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What Suffolk County Council's budget means for you

PUBLISHED: 11:19 17 December 2019 | UPDATED: 11:20 17 December 2019

Suffolk County Council has published its first draft of the 2020/21 budget. Picture: ARCHANT

Suffolk County Council has published its first draft of the 2020/21 budget. Picture: ARCHANT

Archant

There are three headline figures to Suffolk County Council's 2020/21 budget.

Gordon Jones said a better settlement for 2020 allowed the CAB grant to be restored. Picture: SCC/SIMON LEE PHOTOGRAPHYGordon Jones said a better settlement for 2020 allowed the CAB grant to be restored. Picture: SCC/SIMON LEE PHOTOGRAPHY

The first is the inescapable fact that, despite what finance chiefs are calling "one of its best settlements", taxpayers are still having to stump up an extra 4% in their council tax.

It's a legitimate question people have - if 4% was needed last year, and huge cutbacks still required, why should they need to fork out the same again this year when the settlement is good and no services are being cut?

Essentially what is on the table is a protection plan - allowing the council to build its reserves back up, reduce the likelihood of overspends in key departments - particularly children's services - and reduce the possibility of larger council tax rises in the future.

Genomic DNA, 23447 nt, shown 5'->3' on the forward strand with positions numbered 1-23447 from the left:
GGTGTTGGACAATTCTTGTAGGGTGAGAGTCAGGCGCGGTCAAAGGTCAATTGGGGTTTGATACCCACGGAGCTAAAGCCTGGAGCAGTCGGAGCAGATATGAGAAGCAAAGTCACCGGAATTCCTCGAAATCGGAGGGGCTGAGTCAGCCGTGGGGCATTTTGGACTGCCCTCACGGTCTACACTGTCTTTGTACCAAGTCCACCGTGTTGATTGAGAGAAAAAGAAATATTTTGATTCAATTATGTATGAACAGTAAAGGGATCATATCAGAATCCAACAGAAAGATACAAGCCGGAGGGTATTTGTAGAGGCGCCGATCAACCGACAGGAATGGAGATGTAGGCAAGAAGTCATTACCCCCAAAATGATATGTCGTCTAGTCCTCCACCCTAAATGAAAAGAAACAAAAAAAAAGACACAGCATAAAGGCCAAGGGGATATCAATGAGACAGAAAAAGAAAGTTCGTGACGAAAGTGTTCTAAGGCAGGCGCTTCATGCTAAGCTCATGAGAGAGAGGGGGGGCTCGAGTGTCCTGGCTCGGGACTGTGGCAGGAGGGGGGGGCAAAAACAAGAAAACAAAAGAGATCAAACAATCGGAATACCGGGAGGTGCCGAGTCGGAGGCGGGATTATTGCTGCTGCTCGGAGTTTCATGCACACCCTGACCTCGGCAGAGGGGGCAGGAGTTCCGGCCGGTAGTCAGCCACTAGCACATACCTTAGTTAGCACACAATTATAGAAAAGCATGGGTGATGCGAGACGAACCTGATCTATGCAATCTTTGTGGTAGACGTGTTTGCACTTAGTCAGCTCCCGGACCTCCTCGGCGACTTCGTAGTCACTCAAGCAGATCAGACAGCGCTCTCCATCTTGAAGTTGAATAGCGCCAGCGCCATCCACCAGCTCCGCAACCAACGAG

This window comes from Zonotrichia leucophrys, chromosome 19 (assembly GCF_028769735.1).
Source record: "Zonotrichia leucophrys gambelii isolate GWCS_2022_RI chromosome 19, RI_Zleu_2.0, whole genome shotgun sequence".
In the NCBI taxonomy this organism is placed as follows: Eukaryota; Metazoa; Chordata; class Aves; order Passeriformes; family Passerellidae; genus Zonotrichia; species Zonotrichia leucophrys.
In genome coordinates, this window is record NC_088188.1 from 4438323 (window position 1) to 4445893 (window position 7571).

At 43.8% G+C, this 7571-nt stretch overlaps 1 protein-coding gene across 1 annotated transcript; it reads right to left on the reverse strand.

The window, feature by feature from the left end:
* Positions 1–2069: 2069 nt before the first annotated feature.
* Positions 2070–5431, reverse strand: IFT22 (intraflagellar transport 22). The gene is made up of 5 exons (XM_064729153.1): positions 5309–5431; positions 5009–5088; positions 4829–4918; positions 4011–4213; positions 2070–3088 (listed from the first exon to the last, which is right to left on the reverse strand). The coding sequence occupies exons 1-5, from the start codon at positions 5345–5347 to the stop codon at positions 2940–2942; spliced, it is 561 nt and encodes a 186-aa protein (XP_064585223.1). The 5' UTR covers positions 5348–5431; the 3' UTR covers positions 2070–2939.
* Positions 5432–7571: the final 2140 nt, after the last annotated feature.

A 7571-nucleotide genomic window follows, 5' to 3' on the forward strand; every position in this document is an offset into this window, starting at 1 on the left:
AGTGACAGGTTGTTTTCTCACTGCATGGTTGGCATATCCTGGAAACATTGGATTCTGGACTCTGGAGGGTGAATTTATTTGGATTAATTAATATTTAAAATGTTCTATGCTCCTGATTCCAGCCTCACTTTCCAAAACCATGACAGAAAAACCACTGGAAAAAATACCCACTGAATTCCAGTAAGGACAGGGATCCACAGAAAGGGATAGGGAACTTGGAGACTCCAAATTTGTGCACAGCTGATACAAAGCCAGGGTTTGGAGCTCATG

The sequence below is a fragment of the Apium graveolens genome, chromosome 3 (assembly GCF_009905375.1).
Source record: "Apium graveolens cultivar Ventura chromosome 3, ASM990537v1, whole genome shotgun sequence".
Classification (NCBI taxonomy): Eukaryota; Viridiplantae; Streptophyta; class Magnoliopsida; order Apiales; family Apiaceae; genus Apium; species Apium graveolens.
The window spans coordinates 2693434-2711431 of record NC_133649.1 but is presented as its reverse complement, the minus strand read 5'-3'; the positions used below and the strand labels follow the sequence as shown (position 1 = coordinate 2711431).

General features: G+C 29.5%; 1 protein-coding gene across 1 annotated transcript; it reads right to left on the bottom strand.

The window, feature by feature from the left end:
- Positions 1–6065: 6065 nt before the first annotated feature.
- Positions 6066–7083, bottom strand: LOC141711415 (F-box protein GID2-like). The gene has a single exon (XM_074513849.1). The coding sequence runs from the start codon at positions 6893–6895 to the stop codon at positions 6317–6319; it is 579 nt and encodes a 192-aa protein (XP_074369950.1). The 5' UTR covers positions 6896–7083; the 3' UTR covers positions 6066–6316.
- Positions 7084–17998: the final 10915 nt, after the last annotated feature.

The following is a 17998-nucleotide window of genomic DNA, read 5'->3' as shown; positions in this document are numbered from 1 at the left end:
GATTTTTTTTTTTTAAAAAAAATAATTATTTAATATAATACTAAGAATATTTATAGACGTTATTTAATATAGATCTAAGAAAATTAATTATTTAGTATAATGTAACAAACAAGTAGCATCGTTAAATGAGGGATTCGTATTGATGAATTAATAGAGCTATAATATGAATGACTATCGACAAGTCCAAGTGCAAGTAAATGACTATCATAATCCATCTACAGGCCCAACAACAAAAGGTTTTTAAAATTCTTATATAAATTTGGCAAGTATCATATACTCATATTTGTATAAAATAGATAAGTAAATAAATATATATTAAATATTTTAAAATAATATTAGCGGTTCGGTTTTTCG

It is understood this was the point of contention that resulted in the council's previous finance cabinet member Richard Smith walking away from the job, as he would not agree to a rise of any more than 3% in total.

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It's a dangerous tactic, and one that could set a precedent in future years of council tax rises during more buoyant years, which, tends to hit the low income families hardest.

The second headline is the return of a Citizens Advice grant.

Yes, it is not as much as was previously proffered but £120,000 a year is not insignificant, and effectively marks an admission from the cabinet that it made a mistake.

The irony of the situation was that Citizens Advice actually work very closely with the county council's Trading Standards team, and the saving generated from axing that subsidy was probably worth far less than the bad publicity it generated as many took the view that it was hitting the vulnerable hardest.

The final key to this budget is the lack of cuts. In recent years we've become used to going in to a briefing with the finance cabinet member attempting to anticipate what services would be most under threat.

That's not the case this year, and that should be welcomed when most departments have been bled dry over a decade of austerity.

What needs to happen now is a long term funding solution for authorities to ensure the kind of cuts which have caused huge problems, like the school transport review, do not happen in future.

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